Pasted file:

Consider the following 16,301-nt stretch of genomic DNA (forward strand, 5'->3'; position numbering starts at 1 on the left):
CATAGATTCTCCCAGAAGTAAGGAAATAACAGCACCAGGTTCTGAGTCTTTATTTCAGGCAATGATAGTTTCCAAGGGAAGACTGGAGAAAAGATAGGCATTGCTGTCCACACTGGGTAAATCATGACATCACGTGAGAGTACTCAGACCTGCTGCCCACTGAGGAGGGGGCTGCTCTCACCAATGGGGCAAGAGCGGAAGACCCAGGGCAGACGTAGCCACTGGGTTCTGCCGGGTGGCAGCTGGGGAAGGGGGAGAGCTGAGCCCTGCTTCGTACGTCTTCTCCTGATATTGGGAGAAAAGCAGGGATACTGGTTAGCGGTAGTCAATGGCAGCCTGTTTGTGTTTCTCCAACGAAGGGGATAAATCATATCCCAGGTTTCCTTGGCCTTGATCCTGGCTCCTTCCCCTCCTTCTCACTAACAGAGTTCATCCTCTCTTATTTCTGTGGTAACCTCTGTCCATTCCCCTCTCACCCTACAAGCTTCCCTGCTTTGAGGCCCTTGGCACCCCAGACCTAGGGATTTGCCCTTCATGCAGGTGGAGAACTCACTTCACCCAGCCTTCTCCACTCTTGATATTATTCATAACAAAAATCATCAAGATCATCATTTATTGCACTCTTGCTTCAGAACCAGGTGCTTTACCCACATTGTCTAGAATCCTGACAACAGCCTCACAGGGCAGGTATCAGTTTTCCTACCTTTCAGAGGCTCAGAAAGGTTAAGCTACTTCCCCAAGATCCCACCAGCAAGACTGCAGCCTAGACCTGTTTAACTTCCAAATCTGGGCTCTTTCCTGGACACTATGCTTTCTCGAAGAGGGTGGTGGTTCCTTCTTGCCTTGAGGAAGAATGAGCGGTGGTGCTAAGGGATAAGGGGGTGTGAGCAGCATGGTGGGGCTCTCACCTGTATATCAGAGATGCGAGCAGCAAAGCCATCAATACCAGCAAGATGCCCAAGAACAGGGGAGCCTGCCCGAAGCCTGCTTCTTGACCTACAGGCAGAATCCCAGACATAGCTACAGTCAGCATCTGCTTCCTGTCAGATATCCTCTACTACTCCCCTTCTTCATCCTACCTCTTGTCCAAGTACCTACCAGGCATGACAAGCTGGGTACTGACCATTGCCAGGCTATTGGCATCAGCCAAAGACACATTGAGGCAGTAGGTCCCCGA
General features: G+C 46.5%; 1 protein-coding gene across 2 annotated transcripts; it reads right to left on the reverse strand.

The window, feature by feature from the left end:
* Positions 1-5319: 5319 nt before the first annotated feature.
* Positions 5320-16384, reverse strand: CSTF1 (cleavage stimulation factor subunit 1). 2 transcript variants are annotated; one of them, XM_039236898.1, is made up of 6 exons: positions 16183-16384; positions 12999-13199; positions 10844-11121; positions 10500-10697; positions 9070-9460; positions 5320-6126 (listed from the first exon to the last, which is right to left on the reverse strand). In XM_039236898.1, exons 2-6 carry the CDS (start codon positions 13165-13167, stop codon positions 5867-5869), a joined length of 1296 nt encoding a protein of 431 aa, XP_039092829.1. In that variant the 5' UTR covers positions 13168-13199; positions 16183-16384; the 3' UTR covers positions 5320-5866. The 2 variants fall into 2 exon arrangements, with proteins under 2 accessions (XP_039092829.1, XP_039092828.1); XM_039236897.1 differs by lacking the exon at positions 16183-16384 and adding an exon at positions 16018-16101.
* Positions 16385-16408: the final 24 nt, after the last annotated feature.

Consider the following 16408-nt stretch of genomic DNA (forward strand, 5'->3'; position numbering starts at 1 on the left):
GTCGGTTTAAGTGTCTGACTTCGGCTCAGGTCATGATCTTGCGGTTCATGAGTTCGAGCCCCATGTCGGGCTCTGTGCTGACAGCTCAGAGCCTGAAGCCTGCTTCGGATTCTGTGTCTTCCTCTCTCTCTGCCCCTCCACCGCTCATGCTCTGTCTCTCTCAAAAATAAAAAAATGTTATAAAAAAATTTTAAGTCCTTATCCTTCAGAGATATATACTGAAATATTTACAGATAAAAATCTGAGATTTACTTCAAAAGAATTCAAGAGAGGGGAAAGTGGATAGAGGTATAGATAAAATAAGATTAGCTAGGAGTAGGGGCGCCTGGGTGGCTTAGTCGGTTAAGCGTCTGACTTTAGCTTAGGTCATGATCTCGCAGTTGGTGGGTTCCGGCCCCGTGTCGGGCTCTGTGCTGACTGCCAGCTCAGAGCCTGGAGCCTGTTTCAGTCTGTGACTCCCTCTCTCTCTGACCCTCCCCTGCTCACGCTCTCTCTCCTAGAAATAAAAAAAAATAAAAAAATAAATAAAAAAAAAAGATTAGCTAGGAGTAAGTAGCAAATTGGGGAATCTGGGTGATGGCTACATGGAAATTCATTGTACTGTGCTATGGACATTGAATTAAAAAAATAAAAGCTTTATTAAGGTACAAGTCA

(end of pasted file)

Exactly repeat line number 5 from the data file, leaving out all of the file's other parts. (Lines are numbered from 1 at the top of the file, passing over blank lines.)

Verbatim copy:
* Positions 1-5319: 5319 nt before the first annotated feature.